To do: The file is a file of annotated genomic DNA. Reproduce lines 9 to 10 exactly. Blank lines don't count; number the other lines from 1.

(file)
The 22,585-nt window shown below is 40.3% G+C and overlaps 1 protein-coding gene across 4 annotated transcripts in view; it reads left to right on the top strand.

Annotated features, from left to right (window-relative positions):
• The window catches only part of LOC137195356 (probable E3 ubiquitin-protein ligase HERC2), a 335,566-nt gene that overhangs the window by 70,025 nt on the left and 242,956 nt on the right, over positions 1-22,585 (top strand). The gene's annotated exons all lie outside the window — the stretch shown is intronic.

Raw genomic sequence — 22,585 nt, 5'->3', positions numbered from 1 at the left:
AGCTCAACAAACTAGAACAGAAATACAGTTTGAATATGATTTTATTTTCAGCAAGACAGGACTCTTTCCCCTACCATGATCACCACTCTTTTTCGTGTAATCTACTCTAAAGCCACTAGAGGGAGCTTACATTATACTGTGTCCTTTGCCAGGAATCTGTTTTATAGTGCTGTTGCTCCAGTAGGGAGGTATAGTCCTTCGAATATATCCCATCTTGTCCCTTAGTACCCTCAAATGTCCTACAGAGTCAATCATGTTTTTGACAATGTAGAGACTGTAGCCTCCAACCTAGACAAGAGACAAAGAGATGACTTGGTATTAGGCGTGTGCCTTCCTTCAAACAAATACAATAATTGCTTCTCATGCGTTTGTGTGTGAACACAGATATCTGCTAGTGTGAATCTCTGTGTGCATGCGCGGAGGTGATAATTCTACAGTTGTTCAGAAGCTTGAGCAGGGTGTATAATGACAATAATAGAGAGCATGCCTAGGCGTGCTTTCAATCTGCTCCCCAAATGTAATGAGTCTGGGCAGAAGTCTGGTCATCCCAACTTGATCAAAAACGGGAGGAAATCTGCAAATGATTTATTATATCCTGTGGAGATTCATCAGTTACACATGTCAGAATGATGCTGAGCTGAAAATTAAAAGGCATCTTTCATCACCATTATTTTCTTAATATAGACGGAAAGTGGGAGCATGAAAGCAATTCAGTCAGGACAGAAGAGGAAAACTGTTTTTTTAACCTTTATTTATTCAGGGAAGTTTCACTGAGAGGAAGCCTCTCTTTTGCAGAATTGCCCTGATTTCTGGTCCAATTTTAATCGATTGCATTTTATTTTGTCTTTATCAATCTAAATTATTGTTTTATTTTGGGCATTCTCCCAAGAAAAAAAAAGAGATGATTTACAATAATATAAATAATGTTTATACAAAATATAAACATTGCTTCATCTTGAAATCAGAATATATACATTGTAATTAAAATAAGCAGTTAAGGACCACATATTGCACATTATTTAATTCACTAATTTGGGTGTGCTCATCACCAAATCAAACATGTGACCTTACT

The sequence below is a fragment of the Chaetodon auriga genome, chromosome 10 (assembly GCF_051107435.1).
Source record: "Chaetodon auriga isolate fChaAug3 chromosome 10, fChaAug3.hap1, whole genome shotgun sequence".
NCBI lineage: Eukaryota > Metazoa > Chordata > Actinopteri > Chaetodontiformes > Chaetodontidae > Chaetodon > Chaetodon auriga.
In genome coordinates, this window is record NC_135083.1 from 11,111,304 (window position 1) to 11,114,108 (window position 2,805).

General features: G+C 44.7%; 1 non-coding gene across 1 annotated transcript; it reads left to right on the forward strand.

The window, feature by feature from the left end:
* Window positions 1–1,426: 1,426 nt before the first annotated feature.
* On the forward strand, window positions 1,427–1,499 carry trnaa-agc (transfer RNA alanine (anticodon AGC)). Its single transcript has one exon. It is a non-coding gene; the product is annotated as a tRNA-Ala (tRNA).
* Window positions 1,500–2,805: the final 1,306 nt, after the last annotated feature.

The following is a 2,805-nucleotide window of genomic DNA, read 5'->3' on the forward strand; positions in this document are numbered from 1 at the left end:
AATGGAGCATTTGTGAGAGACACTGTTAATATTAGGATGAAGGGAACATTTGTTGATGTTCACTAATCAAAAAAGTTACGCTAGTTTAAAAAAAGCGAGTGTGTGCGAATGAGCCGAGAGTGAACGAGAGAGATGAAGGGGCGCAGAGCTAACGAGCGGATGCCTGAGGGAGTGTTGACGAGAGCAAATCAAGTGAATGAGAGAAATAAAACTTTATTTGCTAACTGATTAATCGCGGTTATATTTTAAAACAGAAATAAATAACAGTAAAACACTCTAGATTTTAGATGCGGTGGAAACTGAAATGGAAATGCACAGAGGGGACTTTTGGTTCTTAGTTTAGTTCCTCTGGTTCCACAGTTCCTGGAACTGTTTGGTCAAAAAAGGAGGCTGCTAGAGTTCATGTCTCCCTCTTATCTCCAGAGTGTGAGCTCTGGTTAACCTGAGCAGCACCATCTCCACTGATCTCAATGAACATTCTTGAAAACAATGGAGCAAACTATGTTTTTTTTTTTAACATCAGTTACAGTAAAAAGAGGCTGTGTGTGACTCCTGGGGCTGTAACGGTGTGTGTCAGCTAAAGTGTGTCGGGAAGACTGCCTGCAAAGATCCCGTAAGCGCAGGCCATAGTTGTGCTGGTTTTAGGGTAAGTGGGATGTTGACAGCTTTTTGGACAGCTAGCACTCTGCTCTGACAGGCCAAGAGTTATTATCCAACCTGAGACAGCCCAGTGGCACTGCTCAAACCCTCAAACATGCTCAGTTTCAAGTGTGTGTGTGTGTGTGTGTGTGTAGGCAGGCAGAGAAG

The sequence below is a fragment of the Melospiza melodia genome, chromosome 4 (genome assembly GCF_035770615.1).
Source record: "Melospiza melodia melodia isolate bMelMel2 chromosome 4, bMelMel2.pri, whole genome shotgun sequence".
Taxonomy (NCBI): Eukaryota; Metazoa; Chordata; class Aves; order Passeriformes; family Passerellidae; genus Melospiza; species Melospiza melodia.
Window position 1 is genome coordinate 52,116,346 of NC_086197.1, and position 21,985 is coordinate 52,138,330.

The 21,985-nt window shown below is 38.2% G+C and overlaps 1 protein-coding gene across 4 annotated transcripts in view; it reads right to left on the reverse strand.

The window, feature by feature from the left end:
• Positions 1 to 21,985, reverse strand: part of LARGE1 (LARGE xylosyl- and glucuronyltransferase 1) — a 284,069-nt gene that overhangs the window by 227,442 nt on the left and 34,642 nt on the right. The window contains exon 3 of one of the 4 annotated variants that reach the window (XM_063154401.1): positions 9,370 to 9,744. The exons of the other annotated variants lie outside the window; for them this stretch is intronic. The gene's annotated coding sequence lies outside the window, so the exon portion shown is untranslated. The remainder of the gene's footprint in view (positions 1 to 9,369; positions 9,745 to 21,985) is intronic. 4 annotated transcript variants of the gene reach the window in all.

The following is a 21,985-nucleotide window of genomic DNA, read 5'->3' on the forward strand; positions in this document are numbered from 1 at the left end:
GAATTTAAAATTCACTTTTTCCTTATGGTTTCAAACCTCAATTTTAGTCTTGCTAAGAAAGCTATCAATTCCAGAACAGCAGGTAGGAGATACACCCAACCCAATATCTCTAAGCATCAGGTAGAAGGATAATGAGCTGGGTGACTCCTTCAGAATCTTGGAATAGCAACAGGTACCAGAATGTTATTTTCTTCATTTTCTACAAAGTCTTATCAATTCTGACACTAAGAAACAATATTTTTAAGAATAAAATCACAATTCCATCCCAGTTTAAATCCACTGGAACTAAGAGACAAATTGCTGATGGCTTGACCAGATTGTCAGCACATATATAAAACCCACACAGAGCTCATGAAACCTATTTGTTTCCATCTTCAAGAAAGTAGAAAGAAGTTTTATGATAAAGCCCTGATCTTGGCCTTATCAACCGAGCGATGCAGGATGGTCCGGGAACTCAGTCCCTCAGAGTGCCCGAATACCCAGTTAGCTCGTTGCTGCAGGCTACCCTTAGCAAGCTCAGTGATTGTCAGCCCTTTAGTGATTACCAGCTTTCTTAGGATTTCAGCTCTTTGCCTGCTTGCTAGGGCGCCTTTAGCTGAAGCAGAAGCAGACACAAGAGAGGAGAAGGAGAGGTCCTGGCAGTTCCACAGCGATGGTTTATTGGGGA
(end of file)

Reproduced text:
In genome coordinates, this window is record NC_135083.1 from 11,111,304 (window position 1) to 11,114,108 (window position 2,805).

General features: G+C 44.7%; 1 non-coding gene across 1 annotated transcript; it reads left to right on the forward strand.